@kberridge I'd recommend rewriting to be less inflammatory and more level-headed. Reasonable thoughts, unreasonable delivery.Fair enough!
— Corey Haines (@coreyhaines) May 8, 2012
It's far too easy to confuse "easy" with "simple." Rich Hickey touches on this a bit in this presentation, which is very similar to another talk he gave that I blogged about earlier. Almost every thing he said in these talks was very thought provoking for me. But the one that really hit home the hardest was this concept of easy vs. simple.
The difference between easy and simple is rather hard to firmly pin down. One way to think of it might be that easy means less effort. Fewer keystrokes, fewer concepts. The less I have to type, the easier it is to do something. The less I have to know, the easier it is. The fewer structures between me and what I'm trying to accomplish, the easier.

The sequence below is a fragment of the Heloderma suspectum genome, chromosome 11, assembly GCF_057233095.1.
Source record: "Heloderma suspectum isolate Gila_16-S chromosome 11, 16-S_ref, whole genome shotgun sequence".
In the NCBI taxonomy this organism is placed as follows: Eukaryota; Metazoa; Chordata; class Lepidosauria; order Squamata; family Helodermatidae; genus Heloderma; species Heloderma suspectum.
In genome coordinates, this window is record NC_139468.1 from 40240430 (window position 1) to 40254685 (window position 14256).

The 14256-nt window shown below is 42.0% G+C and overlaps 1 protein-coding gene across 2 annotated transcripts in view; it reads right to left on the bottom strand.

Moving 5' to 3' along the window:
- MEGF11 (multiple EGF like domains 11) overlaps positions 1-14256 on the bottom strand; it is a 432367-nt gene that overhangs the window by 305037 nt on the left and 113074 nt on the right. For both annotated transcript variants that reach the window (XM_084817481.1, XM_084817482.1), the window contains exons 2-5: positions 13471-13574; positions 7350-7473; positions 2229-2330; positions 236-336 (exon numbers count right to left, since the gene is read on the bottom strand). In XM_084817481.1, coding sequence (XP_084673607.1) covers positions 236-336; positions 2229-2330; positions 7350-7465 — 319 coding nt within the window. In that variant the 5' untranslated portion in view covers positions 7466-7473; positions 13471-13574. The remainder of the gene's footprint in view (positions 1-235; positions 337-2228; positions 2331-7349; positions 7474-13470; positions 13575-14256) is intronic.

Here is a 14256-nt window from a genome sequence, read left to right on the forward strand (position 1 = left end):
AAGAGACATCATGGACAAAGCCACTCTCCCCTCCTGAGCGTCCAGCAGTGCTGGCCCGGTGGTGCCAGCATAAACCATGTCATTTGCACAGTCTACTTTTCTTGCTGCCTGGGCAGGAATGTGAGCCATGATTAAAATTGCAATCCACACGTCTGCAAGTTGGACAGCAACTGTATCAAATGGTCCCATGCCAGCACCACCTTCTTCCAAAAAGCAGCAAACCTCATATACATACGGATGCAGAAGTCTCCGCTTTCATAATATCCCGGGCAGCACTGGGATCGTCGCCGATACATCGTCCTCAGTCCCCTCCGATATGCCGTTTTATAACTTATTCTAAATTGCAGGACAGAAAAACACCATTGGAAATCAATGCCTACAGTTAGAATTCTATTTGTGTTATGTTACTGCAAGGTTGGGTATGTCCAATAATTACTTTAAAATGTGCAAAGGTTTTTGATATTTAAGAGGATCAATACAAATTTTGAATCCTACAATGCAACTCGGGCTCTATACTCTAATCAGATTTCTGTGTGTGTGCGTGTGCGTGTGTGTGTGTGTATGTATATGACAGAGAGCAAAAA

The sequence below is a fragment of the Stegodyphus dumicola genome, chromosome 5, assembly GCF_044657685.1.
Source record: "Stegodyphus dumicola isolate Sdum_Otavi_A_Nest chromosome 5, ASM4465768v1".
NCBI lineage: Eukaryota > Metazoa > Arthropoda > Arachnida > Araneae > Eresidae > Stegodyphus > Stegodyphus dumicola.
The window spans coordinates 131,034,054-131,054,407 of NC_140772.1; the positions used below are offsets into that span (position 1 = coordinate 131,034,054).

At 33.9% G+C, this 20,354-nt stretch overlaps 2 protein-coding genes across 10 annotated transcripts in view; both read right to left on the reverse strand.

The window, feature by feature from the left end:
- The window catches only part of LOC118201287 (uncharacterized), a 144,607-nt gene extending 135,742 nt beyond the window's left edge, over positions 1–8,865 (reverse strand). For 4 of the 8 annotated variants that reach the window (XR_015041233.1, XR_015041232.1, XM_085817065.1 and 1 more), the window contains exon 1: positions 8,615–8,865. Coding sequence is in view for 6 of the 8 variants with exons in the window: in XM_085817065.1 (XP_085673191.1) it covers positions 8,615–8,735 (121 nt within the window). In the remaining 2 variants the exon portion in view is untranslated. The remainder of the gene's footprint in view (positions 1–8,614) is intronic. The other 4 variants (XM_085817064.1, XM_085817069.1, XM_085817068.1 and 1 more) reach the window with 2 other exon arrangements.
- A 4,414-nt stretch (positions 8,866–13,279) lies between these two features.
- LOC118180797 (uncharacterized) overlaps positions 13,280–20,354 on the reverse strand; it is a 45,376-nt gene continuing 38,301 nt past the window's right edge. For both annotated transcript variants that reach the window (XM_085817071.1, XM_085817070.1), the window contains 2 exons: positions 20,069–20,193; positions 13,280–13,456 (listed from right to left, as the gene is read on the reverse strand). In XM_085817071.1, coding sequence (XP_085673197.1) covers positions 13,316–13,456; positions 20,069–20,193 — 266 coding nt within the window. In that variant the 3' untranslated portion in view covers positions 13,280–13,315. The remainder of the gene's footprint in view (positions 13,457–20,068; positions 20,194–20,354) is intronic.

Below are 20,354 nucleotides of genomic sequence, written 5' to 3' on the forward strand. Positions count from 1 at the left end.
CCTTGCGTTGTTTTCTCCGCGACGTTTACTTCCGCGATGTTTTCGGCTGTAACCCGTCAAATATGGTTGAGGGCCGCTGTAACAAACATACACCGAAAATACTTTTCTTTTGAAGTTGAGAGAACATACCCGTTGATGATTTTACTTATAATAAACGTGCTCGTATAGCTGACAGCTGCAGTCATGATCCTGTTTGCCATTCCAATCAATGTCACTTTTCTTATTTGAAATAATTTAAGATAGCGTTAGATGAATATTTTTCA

But easier doesn't necessarily mean simpler. Hickey associates simpler with un-twisted. So code that is DRY, and SOLID would be simple. Even if it requires more keystrokes, classes, and curly braces to write.
I find myself falling for this a lot. Sometimes it might be simpler to do more work, but that's hard to see. On the other hand, it's incredibly easy for me to judge how fun something will be for me to do, or how much tedious effort something with require.
The problem is that EASY is about me, where SIMPLE is about my code. So the deck is stacked against us as software developers. It's going to be difficult to separate whats easy for us from what's simple for our code and make the right design decision.
Being aware of this distinction is useful. And I certainly wasn't as aware of it before watching Hickey's talk. But it does raise an interesting question of how can we keep ourselves honest? How can we notice when we're doing the easy thing instead of the simple thing? While at the same time avoiding doing too much and over complicating?